The function of the tap-changer control device is thus such that stepping is ordered when the control angle goes beyond the predetermined interval on condition that the scope for variation of the control angle of the inverter is fully utilized.

FIG. 5b shows the tap-changer control device TCCrect in the installation shown in FIG. 2b. The control device is supplied with the control angle αrect of the rectifier and the voltage reference Udref. In level flip-flops NV3 and NV4, αrect is compared with the limits αmax nom rect and αmin nom rect, respectively, for that interval within which it is desired to maintain the control angle under steady-state conditions. If αrect rises to the value αmax nom rect, a positive output signal is obtained from the circuit NV3, and if αrect drops to the value αmin nom rect, a positive output signal is obtained from the circuit NV4. In the circuits EC1 and EC2, the voltage reference Udref is compared with the values Udref nom ΔUdmax, which correspond to the nominal direct voltage 0.5 tap-changer steps. If both

Udref =Udref nom +ΔUdmax,

and

αrect ≧αmax nom rect

an AND circuit AG1 delivers a voltage reduction signal tcdI to the tap changer of the transformer TRI which is thus stepped down one step. If both

Udref =Udref nom -ΔUdmax,

and

αrect ≦αmin nom rect

an AND circuit AG2 delivers a voltage increase signal tcuI to the tap changer of the transformer TRI which is thus stepped up one step.

The two control signals to the tap changer are in FIGS. 2b and 5b commonly designated signal tcI.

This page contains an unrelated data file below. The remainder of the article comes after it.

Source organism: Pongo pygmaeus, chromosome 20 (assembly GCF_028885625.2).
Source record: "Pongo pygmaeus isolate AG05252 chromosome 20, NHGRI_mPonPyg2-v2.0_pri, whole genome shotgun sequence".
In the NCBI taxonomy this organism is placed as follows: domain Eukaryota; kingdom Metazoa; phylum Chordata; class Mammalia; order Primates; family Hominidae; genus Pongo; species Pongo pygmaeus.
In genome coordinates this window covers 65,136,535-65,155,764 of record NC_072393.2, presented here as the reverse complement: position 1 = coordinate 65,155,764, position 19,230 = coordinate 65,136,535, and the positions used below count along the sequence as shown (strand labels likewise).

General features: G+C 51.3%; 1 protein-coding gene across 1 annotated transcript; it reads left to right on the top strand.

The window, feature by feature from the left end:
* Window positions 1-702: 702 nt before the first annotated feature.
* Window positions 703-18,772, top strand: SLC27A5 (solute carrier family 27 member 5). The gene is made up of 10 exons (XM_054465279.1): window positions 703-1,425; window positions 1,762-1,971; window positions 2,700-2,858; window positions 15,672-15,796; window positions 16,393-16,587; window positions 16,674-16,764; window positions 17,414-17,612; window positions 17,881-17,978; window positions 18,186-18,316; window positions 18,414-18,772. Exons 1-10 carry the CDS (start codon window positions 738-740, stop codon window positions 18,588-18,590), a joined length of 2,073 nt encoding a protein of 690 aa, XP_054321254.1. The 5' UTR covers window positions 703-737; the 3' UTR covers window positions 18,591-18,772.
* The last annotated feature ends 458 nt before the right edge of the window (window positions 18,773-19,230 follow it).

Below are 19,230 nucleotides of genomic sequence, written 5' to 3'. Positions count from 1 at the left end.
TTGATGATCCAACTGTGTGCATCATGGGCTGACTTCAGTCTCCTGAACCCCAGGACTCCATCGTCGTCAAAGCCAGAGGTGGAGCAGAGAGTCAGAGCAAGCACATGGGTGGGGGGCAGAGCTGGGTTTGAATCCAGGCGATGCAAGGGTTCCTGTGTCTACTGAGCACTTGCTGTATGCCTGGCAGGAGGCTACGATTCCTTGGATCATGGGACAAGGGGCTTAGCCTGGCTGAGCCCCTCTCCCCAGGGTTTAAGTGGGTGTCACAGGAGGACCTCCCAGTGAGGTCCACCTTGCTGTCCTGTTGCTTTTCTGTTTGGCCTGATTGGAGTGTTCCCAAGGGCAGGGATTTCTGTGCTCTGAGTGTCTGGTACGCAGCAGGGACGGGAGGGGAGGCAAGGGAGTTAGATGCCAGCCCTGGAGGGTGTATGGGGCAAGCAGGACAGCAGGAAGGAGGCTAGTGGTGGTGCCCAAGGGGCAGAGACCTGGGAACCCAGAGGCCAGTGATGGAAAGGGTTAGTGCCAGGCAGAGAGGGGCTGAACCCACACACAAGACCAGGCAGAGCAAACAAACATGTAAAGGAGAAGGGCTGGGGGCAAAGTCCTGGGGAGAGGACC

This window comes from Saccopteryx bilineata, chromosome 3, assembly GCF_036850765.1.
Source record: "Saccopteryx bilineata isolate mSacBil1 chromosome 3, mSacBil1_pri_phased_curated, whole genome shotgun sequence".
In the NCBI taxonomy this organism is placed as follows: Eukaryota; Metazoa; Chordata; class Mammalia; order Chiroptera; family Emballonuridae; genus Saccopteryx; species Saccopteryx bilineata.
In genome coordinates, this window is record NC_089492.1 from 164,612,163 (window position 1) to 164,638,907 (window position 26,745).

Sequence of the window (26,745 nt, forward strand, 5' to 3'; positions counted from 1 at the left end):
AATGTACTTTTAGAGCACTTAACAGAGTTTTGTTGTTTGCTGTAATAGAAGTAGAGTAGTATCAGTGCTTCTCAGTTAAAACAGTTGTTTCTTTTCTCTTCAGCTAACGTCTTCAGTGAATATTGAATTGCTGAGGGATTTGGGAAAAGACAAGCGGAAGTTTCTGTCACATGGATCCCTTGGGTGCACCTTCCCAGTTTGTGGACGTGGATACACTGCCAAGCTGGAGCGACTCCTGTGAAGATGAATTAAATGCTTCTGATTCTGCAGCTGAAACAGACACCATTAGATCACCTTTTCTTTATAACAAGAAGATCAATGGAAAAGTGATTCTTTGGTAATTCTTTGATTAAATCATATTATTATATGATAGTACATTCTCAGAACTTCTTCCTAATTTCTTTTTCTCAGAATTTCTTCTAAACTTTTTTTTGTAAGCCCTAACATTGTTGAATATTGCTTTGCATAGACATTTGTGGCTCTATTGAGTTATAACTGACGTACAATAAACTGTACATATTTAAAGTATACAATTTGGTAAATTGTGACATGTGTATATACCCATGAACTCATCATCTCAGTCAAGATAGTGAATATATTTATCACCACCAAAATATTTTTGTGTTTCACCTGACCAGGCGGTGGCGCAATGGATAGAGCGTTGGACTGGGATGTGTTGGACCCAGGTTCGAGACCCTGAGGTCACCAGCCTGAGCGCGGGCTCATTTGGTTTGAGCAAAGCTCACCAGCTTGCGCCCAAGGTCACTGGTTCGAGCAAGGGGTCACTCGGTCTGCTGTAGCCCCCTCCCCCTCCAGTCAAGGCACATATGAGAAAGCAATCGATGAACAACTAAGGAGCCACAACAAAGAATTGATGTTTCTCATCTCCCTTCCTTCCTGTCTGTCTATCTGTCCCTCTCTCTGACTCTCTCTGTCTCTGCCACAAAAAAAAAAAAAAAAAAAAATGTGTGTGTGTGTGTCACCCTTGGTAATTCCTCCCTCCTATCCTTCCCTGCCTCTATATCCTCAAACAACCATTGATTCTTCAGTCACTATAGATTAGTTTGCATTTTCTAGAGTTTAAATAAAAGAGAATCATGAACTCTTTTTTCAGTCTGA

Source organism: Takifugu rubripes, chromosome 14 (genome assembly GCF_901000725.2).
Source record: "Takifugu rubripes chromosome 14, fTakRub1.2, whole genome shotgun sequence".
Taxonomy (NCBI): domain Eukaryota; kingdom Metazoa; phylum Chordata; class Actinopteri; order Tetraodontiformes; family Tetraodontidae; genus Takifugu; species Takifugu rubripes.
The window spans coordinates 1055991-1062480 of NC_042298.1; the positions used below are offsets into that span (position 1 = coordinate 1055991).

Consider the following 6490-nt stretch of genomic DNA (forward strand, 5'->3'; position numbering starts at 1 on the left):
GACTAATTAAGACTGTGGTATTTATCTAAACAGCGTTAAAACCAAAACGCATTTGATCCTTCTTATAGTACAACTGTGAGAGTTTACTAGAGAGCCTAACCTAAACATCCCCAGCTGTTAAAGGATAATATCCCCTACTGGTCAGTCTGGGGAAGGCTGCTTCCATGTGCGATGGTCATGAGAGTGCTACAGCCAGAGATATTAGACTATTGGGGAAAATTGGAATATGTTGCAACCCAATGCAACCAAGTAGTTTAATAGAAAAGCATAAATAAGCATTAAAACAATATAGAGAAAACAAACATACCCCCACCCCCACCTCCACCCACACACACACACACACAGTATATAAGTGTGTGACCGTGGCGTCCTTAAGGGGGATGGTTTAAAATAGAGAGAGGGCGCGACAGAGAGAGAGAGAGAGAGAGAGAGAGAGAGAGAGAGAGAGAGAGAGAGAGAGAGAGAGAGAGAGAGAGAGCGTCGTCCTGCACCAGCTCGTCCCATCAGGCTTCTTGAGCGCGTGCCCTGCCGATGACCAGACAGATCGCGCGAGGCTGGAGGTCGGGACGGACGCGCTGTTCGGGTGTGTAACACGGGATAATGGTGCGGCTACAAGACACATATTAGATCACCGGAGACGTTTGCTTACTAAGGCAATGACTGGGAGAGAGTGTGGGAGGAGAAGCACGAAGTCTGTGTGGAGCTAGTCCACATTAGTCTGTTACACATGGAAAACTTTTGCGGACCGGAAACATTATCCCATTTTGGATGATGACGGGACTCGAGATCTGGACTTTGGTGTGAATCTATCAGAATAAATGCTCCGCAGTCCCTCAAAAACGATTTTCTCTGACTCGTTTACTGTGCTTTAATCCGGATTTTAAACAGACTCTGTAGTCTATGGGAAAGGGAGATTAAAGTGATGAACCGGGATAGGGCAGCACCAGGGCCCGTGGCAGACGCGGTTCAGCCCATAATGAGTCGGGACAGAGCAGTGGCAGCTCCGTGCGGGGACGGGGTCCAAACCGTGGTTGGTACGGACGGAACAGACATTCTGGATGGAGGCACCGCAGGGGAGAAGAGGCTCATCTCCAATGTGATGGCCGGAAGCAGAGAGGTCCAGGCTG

The steps of the tap changer are adapted such that one step gives a voltage change of a suitable magnitude. A typical value of the voltage change per step is 1.25% of the nominal voltage.

The function of the tap-changer control device is thus such that stepping is ordered when the control angle goes beyond the predetermined interval on condition that the control scope of the voltage reference is fully utilized.

FIG. 6a shows the embodiment of the control-angle generator CFCinv of the inverter in that embodiment according to FIG. 2a where the control angle of the inverter is given an increment for changing the direct voltage. The control-angle generator has a current controller CCAinv, a summator SU9 and a level flip-flop NV5.

The current order I0 is supplied to the summator SU9, in which, in a known manner, a current margin ΔI is subtracted from the current order. The actual current Id will therefore, as long as the rectifier is current-controlling, be greater than the resultant current order I0-ΔI, and the output signal αinv of the current controller is driven to its upper limit value. This is controlled by the signal αmax CCA received from the reference-value generator VARCrect of the rectifier. The output signal of the current controller is limited downwards to the value αmin inv, which typically has a value just above 90 to prevent the inverter from dynamically changing to rectifier operation.